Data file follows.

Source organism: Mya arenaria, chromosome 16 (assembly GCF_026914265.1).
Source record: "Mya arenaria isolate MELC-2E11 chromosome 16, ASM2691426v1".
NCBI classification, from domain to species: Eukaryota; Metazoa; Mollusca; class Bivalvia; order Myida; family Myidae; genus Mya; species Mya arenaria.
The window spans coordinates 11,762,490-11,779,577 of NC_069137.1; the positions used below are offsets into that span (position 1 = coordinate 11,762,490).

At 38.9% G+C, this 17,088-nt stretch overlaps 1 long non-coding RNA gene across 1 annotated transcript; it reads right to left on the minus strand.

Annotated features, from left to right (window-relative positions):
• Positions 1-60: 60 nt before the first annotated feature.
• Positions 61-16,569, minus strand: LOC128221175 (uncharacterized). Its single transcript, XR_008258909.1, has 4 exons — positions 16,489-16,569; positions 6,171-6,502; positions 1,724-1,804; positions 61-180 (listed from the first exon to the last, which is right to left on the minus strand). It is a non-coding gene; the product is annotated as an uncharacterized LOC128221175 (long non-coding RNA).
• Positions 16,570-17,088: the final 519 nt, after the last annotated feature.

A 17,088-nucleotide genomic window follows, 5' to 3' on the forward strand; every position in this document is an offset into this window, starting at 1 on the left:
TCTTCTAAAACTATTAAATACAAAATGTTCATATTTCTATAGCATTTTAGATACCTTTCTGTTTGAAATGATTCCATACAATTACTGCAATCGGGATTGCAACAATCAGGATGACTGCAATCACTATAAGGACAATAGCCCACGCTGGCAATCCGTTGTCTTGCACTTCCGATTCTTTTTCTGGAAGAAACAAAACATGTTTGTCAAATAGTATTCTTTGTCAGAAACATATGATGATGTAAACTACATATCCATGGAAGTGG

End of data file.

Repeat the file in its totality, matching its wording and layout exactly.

Source organism: Mya arenaria, chromosome 16 (assembly GCF_026914265.1).
Source record: "Mya arenaria isolate MELC-2E11 chromosome 16, ASM2691426v1".
NCBI classification, from domain to species: Eukaryota; Metazoa; Mollusca; class Bivalvia; order Myida; family Myidae; genus Mya; species Mya arenaria.
The window spans coordinates 11,762,490-11,779,577 of NC_069137.1; the positions used below are offsets into that span (position 1 = coordinate 11,762,490).

At 38.9% G+C, this 17,088-nt stretch overlaps 1 long non-coding RNA gene across 1 annotated transcript; it reads right to left on the minus strand.

Annotated features, from left to right (window-relative positions):
• Positions 1-60: 60 nt before the first annotated feature.
• Positions 61-16,569, minus strand: LOC128221175 (uncharacterized). Its single transcript, XR_008258909.1, has 4 exons — positions 16,489-16,569; positions 6,171-6,502; positions 1,724-1,804; positions 61-180 (listed from the first exon to the last, which is right to left on the minus strand). It is a non-coding gene; the product is annotated as an uncharacterized LOC128221175 (long non-coding RNA).
• Positions 16,570-17,088: the final 519 nt, after the last annotated feature.

A 17,088-nucleotide genomic window follows, 5' to 3' on the forward strand; every position in this document is an offset into this window, starting at 1 on the left:
TCTTCTAAAACTATTAAATACAAAATGTTCATATTTCTATAGCATTTTAGATACCTTTCTGTTTGAAATGATTCCATACAATTACTGCAATCGGGATTGCAACAATCAGGATGACTGCAATCACTATAAGGACAATAGCCCACGCTGGCAATCCGTTGTCTTGCACTTCCGATTCTTTTTCTGGAAGAAACAAAACATGTTTGTCAAATAGTATTCTTTGTCAGAAACATATGATGATGTAAACTACATATCCATGGAAGTGG